The much-ballyhooed merger of the two administration parties, Lakas and Kampi, called Lakas-Kampi-CMD (a terrible brand name to market) is supposed to steamroller the Opposition in next year’s elections.

And, why not?  The wedding of the year creates a mammoth conglomeration of 145 out of 265 members of the House of Representatives, 56 out of 81 governors, 85 out of 129 city mayors, and 1,112 out of 1,507 municipal mayors.

Remember Team Unity?  In the last senatorial elections, the administration slate, called Team Unity, with the backing of most of the local politicians, was supposed to clobber the Opposition.  Instead, Team Unity was practically wiped out.

Relying on the supposedly automatic support of the local politicians, Team Unity opted to mount an extremely expensive and extensive advertising campaign never seen before hereabouts.  The strategy was a total failure. As a result, the Opposition now controls the Senate.

The merger will work – if at all — only for the candidates on the national level – the President, Vice President and 12 Senators.  In the local level, it will be a free-for-all, inspite of the merger.

But, even for the candidates on the national level, there will be a lot of ground level work to be done.

We have to understand how politics works in the local level.  Let us say I am a mayor of a small town of 20,000 votes. I have my political machinery.  My colleagues hold a solid majority in the council.  Most of the barangay chairmen are my compadres.  I stand in almost every wedding and funeral.  I should be able to arrange the hospitalization of a sick child, even in the middle of the night. Finally, I should be prepared to give an occasional handout to a voter who is down on his luck and cannot pay his electric bill.  It has taken a lot of money to build and maintain my political machinery.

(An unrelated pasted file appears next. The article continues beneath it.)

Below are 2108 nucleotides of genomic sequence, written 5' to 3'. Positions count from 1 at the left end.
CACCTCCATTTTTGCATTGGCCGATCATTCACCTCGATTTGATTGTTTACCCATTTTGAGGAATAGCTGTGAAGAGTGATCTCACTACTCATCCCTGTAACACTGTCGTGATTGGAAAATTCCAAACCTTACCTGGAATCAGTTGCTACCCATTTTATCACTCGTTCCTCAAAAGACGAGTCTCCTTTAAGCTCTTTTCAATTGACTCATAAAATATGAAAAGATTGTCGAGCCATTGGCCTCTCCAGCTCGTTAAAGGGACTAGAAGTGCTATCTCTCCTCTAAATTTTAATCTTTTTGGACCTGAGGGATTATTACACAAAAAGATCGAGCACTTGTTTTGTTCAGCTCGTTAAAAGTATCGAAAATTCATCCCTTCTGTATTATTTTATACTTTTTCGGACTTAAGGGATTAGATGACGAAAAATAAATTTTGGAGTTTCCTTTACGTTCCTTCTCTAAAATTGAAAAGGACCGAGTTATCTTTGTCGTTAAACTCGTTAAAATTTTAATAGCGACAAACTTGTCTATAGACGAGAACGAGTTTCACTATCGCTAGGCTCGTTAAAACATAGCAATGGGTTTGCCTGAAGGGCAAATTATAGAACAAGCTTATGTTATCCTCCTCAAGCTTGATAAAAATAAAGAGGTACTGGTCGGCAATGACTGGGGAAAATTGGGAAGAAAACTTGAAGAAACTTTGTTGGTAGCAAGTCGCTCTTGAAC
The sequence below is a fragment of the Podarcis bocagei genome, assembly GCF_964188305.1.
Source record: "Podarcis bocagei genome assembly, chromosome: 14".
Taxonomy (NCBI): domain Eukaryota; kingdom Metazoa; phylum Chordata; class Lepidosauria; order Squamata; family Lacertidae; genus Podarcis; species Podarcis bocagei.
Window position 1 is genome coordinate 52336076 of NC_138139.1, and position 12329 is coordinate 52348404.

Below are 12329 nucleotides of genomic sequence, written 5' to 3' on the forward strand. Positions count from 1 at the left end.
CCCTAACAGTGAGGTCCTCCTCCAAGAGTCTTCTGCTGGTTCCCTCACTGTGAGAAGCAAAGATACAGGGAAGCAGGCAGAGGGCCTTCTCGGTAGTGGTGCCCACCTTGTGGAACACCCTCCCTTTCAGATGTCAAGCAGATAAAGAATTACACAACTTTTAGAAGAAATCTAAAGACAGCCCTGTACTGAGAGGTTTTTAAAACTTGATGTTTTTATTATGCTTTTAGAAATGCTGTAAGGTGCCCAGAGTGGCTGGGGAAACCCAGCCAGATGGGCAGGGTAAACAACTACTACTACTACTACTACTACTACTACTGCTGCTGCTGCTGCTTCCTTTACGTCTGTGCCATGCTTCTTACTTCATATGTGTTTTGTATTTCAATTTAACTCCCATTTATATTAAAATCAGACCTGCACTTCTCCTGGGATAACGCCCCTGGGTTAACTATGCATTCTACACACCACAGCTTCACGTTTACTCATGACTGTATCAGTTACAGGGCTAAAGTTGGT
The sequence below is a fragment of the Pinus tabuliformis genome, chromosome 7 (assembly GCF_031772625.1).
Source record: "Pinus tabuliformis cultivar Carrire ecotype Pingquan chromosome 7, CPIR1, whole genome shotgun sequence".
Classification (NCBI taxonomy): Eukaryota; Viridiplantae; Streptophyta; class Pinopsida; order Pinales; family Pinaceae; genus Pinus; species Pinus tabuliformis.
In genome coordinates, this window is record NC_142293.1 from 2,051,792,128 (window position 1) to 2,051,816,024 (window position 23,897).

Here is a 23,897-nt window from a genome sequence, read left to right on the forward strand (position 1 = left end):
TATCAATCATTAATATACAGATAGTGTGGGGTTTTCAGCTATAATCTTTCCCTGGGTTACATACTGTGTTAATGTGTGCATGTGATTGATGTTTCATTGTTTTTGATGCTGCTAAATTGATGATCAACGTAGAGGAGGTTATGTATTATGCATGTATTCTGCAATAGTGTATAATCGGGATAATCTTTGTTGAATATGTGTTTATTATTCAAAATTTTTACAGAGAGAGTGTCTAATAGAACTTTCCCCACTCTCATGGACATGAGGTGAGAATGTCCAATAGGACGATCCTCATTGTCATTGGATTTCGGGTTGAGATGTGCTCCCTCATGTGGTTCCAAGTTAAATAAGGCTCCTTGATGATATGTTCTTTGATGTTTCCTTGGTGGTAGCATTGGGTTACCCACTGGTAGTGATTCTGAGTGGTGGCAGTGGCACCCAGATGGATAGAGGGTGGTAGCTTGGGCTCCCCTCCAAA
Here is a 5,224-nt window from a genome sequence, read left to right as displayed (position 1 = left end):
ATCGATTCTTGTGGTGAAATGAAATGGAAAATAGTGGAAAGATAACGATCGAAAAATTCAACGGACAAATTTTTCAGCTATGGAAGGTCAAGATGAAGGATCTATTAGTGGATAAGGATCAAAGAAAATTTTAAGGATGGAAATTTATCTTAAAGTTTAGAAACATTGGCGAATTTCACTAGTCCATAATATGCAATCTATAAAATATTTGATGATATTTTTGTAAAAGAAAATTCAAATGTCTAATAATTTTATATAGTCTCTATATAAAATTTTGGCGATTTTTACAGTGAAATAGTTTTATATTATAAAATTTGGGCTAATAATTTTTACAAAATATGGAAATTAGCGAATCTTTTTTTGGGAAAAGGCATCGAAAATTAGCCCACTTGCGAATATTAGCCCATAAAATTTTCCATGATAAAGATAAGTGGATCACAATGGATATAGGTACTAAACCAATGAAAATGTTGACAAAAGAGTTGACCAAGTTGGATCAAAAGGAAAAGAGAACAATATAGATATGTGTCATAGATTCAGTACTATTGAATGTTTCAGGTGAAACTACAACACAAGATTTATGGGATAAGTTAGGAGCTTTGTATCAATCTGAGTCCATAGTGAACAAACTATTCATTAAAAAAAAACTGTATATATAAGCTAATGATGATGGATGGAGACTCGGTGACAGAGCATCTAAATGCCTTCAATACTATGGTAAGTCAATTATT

Now, here comes a senatorial candidate of my party to ask for my support. The whole town knows about the visit.  The candidate has to back up his request with a generous sum.  The money – for logistics – is some kind of rental for the use of my machinery.

If I announce my support – in caucuses around a conference table laden with expensive food and drink – of the senatorial candidate, I must spread the money around.  If I do not, I will be suspected of pocketing the money.

If I am running for re-election, my opponents will certainly include members from the merged party.  As I have already said, it will be a free-for-all.  The merger contract, if ever there is one, will have no effect whatsoever on the ground.

The ongoing debate in the House to convene Congress into a constituent assembly – without the Senate – is part of grand scheme to take away term limits – from President all the way down to barangay chairman – and allow everybody, especially the President, to run beyond their current terms.

In the end, the whole spectacle is designed to allow President Arroyo to stay in power.  And, she wants everybody else to have the same chances.  She is not all that selfish.

Let us all hope and pray that the President and every one of her allies have run out of time.  See you at the voting booth.


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